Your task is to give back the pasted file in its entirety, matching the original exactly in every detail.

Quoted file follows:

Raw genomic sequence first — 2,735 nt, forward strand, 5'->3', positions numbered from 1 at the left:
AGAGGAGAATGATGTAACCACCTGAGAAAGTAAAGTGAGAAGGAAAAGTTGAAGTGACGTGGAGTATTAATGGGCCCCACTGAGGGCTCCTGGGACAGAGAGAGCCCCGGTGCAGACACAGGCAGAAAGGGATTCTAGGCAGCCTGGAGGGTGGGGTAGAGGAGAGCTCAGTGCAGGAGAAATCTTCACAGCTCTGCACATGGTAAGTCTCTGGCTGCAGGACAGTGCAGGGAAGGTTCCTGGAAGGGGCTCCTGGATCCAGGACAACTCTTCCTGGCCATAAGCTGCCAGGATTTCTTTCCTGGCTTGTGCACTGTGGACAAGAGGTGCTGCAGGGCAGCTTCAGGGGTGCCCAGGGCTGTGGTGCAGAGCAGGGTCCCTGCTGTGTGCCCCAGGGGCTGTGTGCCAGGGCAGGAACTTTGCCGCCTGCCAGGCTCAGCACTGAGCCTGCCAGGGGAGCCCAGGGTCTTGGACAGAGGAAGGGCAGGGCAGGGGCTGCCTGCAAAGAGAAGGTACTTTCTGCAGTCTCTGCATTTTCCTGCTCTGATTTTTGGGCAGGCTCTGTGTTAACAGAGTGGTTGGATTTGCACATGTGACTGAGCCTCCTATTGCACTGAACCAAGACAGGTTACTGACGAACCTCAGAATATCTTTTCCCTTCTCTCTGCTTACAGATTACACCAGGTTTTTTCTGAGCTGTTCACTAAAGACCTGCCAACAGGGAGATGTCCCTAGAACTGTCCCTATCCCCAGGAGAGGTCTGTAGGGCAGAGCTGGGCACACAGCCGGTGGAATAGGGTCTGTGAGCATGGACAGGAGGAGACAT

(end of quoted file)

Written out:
Raw genomic sequence first — 2,735 nt, forward strand, 5'->3', positions numbered from 1 at the left:
AGAGGAGAATGATGTAACCACCTGAGAAAGTAAAGTGAGAAGGAAAAGTTGAAGTGACGTGGAGTATTAATGGGCCCCACTGAGGGCTCCTGGGACAGAGAGAGCCCCGGTGCAGACACAGGCAGAAAGGGATTCTAGGCAGCCTGGAGGGTGGGGTAGAGGAGAGCTCAGTGCAGGAGAAATCTTCACAGCTCTGCACATGGTAAGTCTCTGGCTGCAGGACAGTGCAGGGAAGGTTCCTGGAAGGGGCTCCTGGATCCAGGACAACTCTTCCTGGCCATAAGCTGCCAGGATTTCTTTCCTGGCTTGTGCACTGTGGACAAGAGGTGCTGCAGGGCAGCTTCAGGGGTGCCCAGGGCTGTGGTGCAGAGCAGGGTCCCTGCTGTGTGCCCCAGGGGCTGTGTGCCAGGGCAGGAACTTTGCCGCCTGCCAGGCTCAGCACTGAGCCTGCCAGGGGAGCCCAGGGTCTTGGACAGAGGAAGGGCAGGGCAGGGGCTGCCTGCAAAGAGAAGGTACTTTCTGCAGTCTCTGCATTTTCCTGCTCTGATTTTTGGGCAGGCTCTGTGTTAACAGAGTGGTTGGATTTGCACATGTGACTGAGCCTCCTATTGCACTGAACCAAGACAGGTTACTGACGAACCTCAGAATATCTTTTCCCTTCTCTCTGCTTACAGATTACACCAGGTTTTTTCTGAGCTGTTCACTAAAGACCTGCCAACAGGGAGATGTCCCTAGAACTGTCCCTATCCCCAGGAGAGGTCTGTAGGGCAGAGCTGGGCACACAGCCGGTGGAATAGGGTCTGTGAGCATGGACAGGAGGAGACAT